Although there is great debate about how work is changing, there is a clear consensus that changes are fundamental and ongoing. The Changing Nature of Work examines the evidence for change in the world of work. The committee provides a clearly illustrated framework for understanding changes in work and these implications for analyzing the structure of occupations in both the civilian and military sectors.
This volume explores the increasing demographic diversity of the workforce, the fluidity of boundaries between lines of work, the interdependent choices for how work is structured-and ultimately, the need for an integrated systematic approach to understanding how work is changing. The book offers a rich array of data and highlighted examples on:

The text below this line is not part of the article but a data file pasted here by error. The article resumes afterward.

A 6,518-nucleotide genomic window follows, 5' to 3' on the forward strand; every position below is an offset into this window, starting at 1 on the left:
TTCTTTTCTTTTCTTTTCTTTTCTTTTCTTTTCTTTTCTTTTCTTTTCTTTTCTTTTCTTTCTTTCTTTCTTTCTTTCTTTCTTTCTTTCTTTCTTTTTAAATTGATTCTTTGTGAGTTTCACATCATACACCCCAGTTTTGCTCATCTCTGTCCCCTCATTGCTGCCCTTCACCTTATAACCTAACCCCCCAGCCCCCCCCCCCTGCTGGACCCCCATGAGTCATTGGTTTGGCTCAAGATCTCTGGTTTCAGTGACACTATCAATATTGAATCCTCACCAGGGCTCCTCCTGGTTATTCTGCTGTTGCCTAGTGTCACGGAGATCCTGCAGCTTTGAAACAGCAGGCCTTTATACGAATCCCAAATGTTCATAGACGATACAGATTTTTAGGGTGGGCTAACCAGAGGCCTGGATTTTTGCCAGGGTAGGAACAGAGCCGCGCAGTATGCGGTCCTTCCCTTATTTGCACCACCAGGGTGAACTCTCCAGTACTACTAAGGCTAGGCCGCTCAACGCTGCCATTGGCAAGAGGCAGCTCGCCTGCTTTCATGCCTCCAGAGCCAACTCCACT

The committee reviews the evolution of occupational analysis and examines the effectiveness of the latest systems in characterizing current and projected changes in civilian and military work. The occupational structure and changing work requirements in the Army are presented as a case study.
National Research Council. 1999. The Changing Nature of Work: Implications for Occupational Analysis. Washington, DC: The National Academies Press. https://doi.org/10.17226/9600.
|2 The External Contexts of Work||30-72|
|3 Changes in the Organizational Contexts of Work||73-104|
|4 Changes in the Structure and Content of Work||105-163|
|5 Implications for Occupational Analysis Systems||164-215|
|6 Army Work and Approaches to Occupational Analysis||216-262|
|7 Conclusions and Implications||263-287|
|Appendix A: Prototype Evaluation||319-328|
|Appendix B: Current Occupational Analysis Systems||329-340|
|Appendix C: Biographical Sketches||341-348|
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